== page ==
This article focuses on findings from a subgroup of African-American male students as part of a broader qualitative dissertation research study, which explored how exclusion and marginalization in schools impact the lives of African-American students. The study focused on the perspectives of youth attending both middle and high schools in Michigan, and investigated how students who have experienced forms of exclusion in their K–12 schooling viewed their educational experiences. Key themes that emerged from the study were lack of care, lack of belonging, disrupted education, debilitating discipline, and persistence and resilience. These themes were analyzed in relation to their intersectionality with culture, ethnicity, race, class, and gender.
The Impact of Exclusionary Practices on the School Lives of African-American Males
Considerations for Addressing Gender in Secondary School Settings
It has long been argued that gender considerations are an important factor in educational outcomes for students. The impact of social and of cultural beliefs concerning the value of education has often been implicated in gender differences in outcomes of schooling. While social constructions of masculinity warrant scrutiny both in society in general and in education, a focus on the social determinants of behaviour and attitudes does not always allow for full consideration of individual factors, such as affective or social-emotional determinants of responses to situations. This paper discusses the findings of a qualitative study of student perceptions of quality of school life and of student self-concept that was conducted in six different Australian schools. The findings of this study show that as well as gender differences, there were differences related to the school location, the socio-economic group the students belonged to, and the age of the student. These findings point towards the need to investigate gender in schools using an ecological model of gendered perceptions of school life that can take account of both individual and environmental factors.
The student revolt of the late 1960s had far-reaching repercussions in large parts of West German academia. This article sheds light on the group of liberal scholars who enjoyed a relative cohesiveness prior to "1968" and split up in the wake of the student revolt. The case of Kurt Sontheimer (1928-2005) offers an instructive example of the multifaceted process of a "liberal critic" turning into a liberal-conservative. While he initially welcomed the politicization of students and the democratization of universities, he became increasingly concerned about the stability of West Germany's political order and placed more and more emphasis on preserving, rather than changing the status quo. Sontheimer was a prime example of a liberal critic shifting and being shifted to the center-Right within a political culture that became increasingly polarized during the 1970s.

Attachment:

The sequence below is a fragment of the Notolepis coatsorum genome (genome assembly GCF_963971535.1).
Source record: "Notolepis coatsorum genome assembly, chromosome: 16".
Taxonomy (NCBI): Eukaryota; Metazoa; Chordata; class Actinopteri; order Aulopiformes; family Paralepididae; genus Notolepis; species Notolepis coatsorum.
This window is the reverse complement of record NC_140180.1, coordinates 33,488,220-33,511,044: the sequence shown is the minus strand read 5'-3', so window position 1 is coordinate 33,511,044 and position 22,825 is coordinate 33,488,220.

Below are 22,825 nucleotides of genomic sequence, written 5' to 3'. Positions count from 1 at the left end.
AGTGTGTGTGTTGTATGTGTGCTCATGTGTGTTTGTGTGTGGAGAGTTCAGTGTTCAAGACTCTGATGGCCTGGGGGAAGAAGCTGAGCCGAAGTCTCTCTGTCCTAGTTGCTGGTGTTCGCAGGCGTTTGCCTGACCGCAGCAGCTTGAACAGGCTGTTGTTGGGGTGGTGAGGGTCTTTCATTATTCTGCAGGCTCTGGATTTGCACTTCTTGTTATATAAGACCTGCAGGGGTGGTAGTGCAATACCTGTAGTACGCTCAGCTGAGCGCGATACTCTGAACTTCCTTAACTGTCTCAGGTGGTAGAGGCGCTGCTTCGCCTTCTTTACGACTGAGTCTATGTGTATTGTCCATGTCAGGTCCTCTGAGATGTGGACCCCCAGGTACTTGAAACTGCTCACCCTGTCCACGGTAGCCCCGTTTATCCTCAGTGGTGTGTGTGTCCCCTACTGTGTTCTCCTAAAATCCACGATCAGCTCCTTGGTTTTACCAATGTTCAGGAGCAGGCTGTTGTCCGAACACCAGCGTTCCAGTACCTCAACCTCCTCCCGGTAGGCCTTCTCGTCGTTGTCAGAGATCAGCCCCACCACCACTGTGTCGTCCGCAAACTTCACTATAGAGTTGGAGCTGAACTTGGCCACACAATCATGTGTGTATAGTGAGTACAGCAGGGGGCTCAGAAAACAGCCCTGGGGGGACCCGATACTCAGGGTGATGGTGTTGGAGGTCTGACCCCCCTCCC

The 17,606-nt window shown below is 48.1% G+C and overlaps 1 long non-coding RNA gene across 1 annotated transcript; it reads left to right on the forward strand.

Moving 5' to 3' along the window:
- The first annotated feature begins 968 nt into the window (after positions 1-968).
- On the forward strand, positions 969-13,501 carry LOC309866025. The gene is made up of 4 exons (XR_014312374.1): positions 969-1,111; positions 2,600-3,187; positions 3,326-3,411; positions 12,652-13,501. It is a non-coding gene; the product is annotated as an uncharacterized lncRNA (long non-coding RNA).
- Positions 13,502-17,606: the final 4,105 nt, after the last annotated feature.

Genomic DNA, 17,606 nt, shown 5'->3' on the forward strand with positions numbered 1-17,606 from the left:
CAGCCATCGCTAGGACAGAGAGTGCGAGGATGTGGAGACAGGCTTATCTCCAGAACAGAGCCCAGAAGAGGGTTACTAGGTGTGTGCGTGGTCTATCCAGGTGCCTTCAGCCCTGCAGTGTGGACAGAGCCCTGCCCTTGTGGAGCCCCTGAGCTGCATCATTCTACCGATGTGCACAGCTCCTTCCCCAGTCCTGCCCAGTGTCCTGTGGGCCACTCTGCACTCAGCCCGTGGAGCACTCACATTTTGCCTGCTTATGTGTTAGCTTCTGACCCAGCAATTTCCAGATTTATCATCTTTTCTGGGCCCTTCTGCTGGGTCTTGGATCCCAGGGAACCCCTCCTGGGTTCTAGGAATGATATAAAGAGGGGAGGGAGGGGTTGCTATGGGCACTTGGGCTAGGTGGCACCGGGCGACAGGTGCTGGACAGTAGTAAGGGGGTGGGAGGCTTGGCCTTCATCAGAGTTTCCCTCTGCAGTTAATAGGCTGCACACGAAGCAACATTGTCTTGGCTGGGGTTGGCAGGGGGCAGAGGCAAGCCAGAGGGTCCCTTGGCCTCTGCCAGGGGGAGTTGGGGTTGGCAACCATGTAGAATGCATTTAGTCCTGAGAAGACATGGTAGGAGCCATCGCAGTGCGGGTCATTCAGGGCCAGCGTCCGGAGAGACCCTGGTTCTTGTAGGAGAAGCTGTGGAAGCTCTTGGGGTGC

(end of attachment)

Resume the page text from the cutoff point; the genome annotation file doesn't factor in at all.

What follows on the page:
Today's German Green Party looks much like its parliamentary counterparts. However, the long-term political experience of activists who founded the party informed flexible and open political thinking and structure, and raised questions about the nature of deep social change that are worth returning to. The Green Party in its current form is not the only possible relevant and practical manifestation of this thinking. This piece briefly traces an evolution of political thought before the emergence of the Green Party through the case of one former activist.
The Construction of Masculinity among German Students
This article discusses strategies of constructing masculinity among German school boys and shows the close interrelation of social status, social and symbolic value, and the success or failure of playing with male gender orders. It highlights the important role of the body in these processes. Based on data from ethnographical research the article shows that the body is an actor as well as target in the subordination strategies, which often includes the feminisation of other boys
Karl Frerichs, Peter Kuriloff, Celine Kagan, Joseph Nelson, Dwight Vidale, and John Thornburg
"Reinventing Leadership Training Using a Participatory Research Model" by Karl Frerichs and Peter Kurlioff
"Reading for Masculinity in the High School English Classroom" by Celine Kagan
"Helping Boys Take Flight: A Peer-Mentoring Program for Boys of color at the Riverdale Country School" by Joseph Nelson and Dwight Vidale
"A Relational Approach to Teaching Boys" by John Thornburg
Beyond the Boy Crisis and into Superhero Fiction
Michael Kehler and Jacob Cassidy
, Behaviour, Confidence , which uses Programme for International Student Assessment (PISA) test results to identify gender gaps in education, including the underperformance of boys in literacy. Recommendations by assessment organizations such as PISA
Political Mimesis at French University Counter-Summits, 2010–2011
’s deputy minister for research and higher education, advanced a reform project that would have made French public universities autonomous from the state, empowered to restrict and regulate admissions and to modulate student fees. But the reform was
Public Education and Settler Identity in the Early Third Republic
students complained in particular that Goy refused to let them take part in the public festivities in celebration of the birthday of Victor Hugo and forced them instead to attend a Catholic religious procession. Despite Goy’s apparent lack of republican
this article rely on interviews with users of the Moroccan educational system (students and their parents), and the final part is based on interviews with some former officials of the Moroccan Ministry of National Education who implemented the